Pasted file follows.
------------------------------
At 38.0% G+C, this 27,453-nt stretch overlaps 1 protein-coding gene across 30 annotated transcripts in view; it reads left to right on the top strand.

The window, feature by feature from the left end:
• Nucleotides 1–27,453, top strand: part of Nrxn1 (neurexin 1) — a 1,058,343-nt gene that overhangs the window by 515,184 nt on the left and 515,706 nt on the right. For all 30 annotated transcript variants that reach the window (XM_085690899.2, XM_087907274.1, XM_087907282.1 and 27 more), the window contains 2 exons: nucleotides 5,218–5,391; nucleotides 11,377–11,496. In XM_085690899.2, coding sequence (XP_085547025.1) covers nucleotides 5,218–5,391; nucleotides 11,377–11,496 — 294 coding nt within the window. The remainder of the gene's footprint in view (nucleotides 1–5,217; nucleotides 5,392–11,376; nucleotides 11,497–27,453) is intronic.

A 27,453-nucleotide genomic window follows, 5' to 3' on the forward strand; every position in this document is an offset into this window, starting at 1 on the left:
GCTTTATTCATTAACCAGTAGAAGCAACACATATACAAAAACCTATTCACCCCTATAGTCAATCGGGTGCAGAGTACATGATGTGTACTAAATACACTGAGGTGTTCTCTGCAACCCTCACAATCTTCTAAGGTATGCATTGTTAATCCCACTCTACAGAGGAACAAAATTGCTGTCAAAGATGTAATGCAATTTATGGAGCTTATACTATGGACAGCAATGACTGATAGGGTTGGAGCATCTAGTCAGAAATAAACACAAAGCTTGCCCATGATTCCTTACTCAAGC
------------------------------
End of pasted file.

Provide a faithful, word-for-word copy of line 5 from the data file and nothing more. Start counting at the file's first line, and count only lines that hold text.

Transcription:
GCTTTATTCATTAACCAGTAGAAGCAACACATATACAAAAACCTATTCACCCCTATAGTCAATCGGGTGCAGAGTACATGATGTGTACTAAATACACTGAGGTGTTCTCTGCAACCCTCACAATCTTCTAAGGTATGCATTGTTAATCCCACTCTACAGAGGAACAAAATTGCTGTCAAAGATGTAATGCAATTTATGGAGCTTATACTATGGACAGCAATGACTGATAGGGTTGGAGCATCTAGTCAGAAATAAACACAAAGCTTGCCCATGATTCCTTACTCAAGC